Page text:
Many Hongkongers grew up knowing about an ambitious yet distant plan to develop the harbourfront in West Kowloon into a cultural hub, with a museum of visual arts being the crown jewel of the monumental project. After a wait of almost two decades, the M+ finally opened on Friday, attracting more than 11,000 people. The museum is showcasing six exhibitions consisting of 1,500 works from its collection of 6,413 pieces. The Post spoke to early bird visitors, art critics and our specialists to create a list of their favourite must-see items, given here in no particular order.
The megalithic structure in the shape of an inverted T is a visually arresting work in itself. The shimmering dark-green glazed ceramic tiles covering the exterior change colour according to the weather, offering a unique addition to Hong Kong’s skyline of glass and steel skyscrapers.
Herzog & de Meuron, the Swiss firm behind London’s Tate Modern and the Bird’s Nest stadium in Beijing, won the design contest for the building, with the jury describing the concept as a “memorable design that draws power from the simplicity and clarity of its parts”.
The building had a carefully constructed internal layout, the jury said, which they felt invited the public into a space that would be easy to understand and navigate. Natural light from the ceiling windows floods the central atrium, reaching all the way down to lower floors.
But those who do not appreciate the architectural design of M+ called it bland, gloomy looking and found the colour did not easily translate into pictures.
Don’t forget to check out the toilet on the ground floor too. Yes, you got it right. From what we saw on social media, images of washrooms are being taken (with no people in it, relax) too. The walls are covered in bright green tiles, a reference to bamboo, which echoes the terracotta cladding of traditional Chinese roof tiling.
In 2012, Swiss businessman and art collector Uli Sigg, a former ambassador to China, donated his collection to the museum. The 1,510 pieces, spanning from the 1970s to the 2000s, are widely recognised as the world’s most comprehensive collection of Chinese contemporary art.
The collection is indeed massive and can take days to appreciate. But for many first-timers, they made a beeline to look for works known for their political undertones.
Other than the widely reported two series of works by Chinese dissident artist Ai Weiwei, a painting by Wang Xingwei, New Beijing, is also considered a must-see item. The oil piece shows two injured emperor penguins believed to be a satirical reference to the Tiananmen Square crackdown in 1989.
There is Bill Clinton. This is the first reaction that some visitors had when they saw this artwork by Wang Du in 1998. It is a battlefield made of painted plaster, plastic and paper. The guy next to Clinton is former Yugoslav president Slobodan Milosevicć. The artist was in Paris when the war in Kosovo broke out in 1998. He noticed different stories were being told when he was reading Western European newspapers in Yugoslavia. It is meant to reflect the position of a distant observer whose idle talk is based entirely on media reportage.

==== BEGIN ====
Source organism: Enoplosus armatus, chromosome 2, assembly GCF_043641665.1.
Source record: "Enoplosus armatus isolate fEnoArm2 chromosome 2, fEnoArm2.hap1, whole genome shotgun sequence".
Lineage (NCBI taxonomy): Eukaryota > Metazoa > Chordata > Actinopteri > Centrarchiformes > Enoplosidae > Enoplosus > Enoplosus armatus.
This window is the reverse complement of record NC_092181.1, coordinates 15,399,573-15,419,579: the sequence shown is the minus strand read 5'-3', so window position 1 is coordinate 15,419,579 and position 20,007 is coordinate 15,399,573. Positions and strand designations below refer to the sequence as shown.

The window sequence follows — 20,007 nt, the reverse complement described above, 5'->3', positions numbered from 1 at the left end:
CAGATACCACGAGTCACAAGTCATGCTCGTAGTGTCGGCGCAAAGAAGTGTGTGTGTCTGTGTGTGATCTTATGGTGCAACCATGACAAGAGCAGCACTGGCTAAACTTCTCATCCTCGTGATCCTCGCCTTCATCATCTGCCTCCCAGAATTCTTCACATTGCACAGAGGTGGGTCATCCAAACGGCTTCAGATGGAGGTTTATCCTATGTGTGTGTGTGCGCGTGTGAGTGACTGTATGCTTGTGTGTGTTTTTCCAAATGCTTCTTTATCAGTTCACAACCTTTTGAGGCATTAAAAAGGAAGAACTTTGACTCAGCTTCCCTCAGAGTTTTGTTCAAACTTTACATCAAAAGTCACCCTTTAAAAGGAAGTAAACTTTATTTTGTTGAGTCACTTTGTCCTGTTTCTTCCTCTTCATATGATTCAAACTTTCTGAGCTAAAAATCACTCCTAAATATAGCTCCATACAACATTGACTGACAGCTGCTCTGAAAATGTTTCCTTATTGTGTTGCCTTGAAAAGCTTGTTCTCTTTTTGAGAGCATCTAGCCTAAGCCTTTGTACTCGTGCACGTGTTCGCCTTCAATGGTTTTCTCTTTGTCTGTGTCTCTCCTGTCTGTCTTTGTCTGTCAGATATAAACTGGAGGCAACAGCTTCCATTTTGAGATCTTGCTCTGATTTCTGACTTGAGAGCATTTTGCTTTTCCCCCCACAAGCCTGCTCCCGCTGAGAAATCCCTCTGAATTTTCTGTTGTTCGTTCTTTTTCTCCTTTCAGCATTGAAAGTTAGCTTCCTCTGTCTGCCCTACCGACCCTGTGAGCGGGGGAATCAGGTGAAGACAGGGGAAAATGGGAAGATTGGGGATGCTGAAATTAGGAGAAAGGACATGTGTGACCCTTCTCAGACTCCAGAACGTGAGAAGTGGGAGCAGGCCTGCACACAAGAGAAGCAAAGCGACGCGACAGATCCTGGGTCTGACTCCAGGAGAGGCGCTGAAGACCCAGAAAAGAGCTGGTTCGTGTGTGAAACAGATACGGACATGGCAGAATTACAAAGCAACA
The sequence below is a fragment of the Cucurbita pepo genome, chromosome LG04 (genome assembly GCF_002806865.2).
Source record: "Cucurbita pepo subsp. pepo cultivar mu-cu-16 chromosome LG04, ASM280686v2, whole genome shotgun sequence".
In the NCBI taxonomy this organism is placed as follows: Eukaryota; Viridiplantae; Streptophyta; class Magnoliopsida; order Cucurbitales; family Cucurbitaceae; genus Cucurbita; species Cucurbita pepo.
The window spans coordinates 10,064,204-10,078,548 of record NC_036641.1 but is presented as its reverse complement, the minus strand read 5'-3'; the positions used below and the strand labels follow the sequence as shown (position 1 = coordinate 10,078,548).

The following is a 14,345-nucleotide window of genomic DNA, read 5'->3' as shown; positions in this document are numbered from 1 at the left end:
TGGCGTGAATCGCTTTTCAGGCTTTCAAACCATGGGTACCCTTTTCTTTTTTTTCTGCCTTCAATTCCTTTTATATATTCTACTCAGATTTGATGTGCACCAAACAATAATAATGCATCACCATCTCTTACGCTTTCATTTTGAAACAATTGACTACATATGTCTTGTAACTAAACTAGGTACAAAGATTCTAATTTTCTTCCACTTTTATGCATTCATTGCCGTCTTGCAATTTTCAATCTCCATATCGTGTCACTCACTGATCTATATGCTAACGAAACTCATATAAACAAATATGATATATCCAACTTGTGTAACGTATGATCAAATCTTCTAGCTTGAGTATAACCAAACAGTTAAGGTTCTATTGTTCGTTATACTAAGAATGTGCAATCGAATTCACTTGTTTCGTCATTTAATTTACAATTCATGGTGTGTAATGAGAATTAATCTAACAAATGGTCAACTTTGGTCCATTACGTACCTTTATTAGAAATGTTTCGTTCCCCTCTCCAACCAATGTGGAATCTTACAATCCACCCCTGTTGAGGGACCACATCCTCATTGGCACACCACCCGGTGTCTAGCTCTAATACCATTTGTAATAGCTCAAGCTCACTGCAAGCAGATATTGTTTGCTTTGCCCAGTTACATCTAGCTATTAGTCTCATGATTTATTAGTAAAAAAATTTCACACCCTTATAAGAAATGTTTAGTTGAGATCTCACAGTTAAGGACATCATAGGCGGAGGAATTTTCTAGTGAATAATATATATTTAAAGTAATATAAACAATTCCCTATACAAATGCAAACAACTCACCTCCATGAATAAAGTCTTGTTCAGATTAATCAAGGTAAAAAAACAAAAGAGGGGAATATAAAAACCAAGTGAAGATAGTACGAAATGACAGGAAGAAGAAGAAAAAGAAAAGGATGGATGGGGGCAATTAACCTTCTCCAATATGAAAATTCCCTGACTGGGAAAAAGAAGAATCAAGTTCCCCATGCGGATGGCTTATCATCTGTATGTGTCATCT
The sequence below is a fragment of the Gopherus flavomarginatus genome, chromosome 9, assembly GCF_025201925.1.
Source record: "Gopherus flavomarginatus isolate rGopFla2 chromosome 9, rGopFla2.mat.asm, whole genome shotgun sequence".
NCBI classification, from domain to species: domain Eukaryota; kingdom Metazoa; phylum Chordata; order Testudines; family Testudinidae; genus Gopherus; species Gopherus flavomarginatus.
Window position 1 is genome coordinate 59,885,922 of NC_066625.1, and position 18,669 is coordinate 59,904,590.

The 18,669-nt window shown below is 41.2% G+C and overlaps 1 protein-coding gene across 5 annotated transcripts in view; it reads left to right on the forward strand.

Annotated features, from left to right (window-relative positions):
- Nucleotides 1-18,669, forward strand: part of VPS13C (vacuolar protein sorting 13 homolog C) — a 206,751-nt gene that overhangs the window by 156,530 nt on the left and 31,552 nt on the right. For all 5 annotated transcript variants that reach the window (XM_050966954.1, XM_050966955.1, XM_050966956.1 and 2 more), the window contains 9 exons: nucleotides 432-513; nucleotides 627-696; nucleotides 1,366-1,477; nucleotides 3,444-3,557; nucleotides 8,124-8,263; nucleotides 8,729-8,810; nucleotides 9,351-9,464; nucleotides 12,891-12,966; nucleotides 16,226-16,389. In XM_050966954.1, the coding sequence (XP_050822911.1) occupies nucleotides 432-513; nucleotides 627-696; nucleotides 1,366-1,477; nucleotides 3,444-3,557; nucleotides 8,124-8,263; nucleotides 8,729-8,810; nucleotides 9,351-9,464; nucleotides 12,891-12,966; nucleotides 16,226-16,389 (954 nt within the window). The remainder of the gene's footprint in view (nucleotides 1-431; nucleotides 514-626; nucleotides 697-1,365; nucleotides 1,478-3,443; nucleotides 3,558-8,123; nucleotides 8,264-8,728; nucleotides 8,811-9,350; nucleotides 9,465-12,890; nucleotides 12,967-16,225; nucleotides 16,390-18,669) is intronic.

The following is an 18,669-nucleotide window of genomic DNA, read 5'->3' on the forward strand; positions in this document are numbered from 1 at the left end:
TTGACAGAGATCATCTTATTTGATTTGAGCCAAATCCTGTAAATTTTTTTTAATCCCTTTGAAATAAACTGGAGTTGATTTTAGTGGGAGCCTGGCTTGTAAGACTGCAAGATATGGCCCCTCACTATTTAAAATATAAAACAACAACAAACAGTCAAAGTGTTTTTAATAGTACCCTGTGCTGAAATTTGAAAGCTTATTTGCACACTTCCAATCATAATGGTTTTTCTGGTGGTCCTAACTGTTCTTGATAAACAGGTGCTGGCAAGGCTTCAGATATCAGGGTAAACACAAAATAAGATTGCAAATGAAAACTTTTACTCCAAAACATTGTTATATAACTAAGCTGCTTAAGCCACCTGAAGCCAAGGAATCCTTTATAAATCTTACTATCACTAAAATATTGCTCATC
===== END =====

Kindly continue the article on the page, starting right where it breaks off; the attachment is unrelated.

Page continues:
Yes, there is a sushi bar in the museum, but it does not provide an omakase meal. Still, it may be the most expensive Japanese restaurant you have ever seen in Hong Kong, as it cost HK$15 million (US$1.92 million). The bar, which measures 656 sq ft, was a real restaurant in Tokyo and was designed by Shiro Kuramata, regarded as the most influential Japanese furniture and interior designer of the late 20th century. The bar was dismantled at its original location in Tokyo, packed into four shipping containers, and later reconstructed in Hong Kong.
The bar is now featured as one of the museum’s prize exhibits. Some visitors who first saw it did wonder what the bar was doing in a gallery; others joked it should serve sushi to complete the experience.
An interactive project by Lee Mingwei, the booths installed in this gallery invite visitors to go into the space and write a letter. The booths, consisting of plywood, glass and lights among other items, provide visitors with paper and pencil, and a plaque asks them to enter the space and feel free to stand, sit or kneel while writing the letter. The postures refer to Buddhist meditation positions. The idea was born when the artist wrote over 100 letters to his grandmother after her death to convey his feelings.
While visitors largely love the idea, some parents may need to offer tips on how to properly compose a letter to children who grow up in the digital age.
In 2003, Gormley invited about 300 Xiangshan villagers to create 200,000 clay sculptures. He offered three simple instructions: the pieces should be hand-sized, able to stand upright and have two “eyes”. Each one is a unique piece handmade by the villager, and the exhibit fills an entire room.
Crowd control is practised inside the West Gallery, so staff are only letting in about 20 visitors at a time. Expect long lines outside the room and arrange extra time for the visit.